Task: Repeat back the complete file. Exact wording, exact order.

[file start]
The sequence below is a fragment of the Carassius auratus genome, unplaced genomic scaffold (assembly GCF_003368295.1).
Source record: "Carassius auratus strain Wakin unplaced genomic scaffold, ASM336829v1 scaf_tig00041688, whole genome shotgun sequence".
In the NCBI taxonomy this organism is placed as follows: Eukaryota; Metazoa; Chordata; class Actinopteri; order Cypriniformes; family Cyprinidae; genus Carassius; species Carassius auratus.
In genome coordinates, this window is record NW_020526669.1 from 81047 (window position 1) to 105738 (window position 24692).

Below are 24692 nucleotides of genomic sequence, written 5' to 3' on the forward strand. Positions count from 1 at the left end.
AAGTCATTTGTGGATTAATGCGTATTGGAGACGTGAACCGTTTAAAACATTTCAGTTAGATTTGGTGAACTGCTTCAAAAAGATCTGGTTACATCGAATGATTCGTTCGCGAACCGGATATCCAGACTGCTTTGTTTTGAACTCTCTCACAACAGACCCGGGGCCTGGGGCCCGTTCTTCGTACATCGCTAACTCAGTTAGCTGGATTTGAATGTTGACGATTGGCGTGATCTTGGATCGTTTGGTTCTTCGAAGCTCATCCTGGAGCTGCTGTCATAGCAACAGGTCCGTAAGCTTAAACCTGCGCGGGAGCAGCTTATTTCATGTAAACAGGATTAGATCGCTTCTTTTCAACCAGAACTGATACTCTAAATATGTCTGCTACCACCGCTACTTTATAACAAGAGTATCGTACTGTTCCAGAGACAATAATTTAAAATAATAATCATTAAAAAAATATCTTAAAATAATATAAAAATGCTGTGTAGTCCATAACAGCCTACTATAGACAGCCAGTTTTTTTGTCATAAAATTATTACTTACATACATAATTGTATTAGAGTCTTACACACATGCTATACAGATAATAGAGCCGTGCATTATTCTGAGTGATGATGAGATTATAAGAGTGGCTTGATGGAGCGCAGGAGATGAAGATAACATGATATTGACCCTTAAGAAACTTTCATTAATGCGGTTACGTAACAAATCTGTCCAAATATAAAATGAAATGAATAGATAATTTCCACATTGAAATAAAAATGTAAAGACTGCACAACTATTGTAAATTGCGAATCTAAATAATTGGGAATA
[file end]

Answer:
The sequence below is a fragment of the Carassius auratus genome, unplaced genomic scaffold (assembly GCF_003368295.1).
Source record: "Carassius auratus strain Wakin unplaced genomic scaffold, ASM336829v1 scaf_tig00041688, whole genome shotgun sequence".
In the NCBI taxonomy this organism is placed as follows: Eukaryota; Metazoa; Chordata; class Actinopteri; order Cypriniformes; family Cyprinidae; genus Carassius; species Carassius auratus.
In genome coordinates, this window is record NW_020526669.1 from 81047 (window position 1) to 105738 (window position 24692).

Below are 24692 nucleotides of genomic sequence, written 5' to 3' on the forward strand. Positions count from 1 at the left end.
AAGTCATTTGTGGATTAATGCGTATTGGAGACGTGAACCGTTTAAAACATTTCAGTTAGATTTGGTGAACTGCTTCAAAAAGATCTGGTTACATCGAATGATTCGTTCGCGAACCGGATATCCAGACTGCTTTGTTTTGAACTCTCTCACAACAGACCCGGGGCCTGGGGCCCGTTCTTCGTACATCGCTAACTCAGTTAGCTGGATTTGAATGTTGACGATTGGCGTGATCTTGGATCGTTTGGTTCTTCGAAGCTCATCCTGGAGCTGCTGTCATAGCAACAGGTCCGTAAGCTTAAACCTGCGCGGGAGCAGCTTATTTCATGTAAACAGGATTAGATCGCTTCTTTTCAACCAGAACTGATACTCTAAATATGTCTGCTACCACCGCTACTTTATAACAAGAGTATCGTACTGTTCCAGAGACAATAATTTAAAATAATAATCATTAAAAAAATATCTTAAAATAATATAAAAATGCTGTGTAGTCCATAACAGCCTACTATAGACAGCCAGTTTTTTTGTCATAAAATTATTACTTACATACATAATTGTATTAGAGTCTTACACACATGCTATACAGATAATAGAGCCGTGCATTATTCTGAGTGATGATGAGATTATAAGAGTGGCTTGATGGAGCGCAGGAGATGAAGATAACATGATATTGACCCTTAAGAAACTTTCATTAATGCGGTTACGTAACAAATCTGTCCAAATATAAAATGAAATGAATAGATAATTTCCACATTGAAATAAAAATGTAAAGACTGCACAACTATTGTAAATTGCGAATCTAAATAATTGGGAATA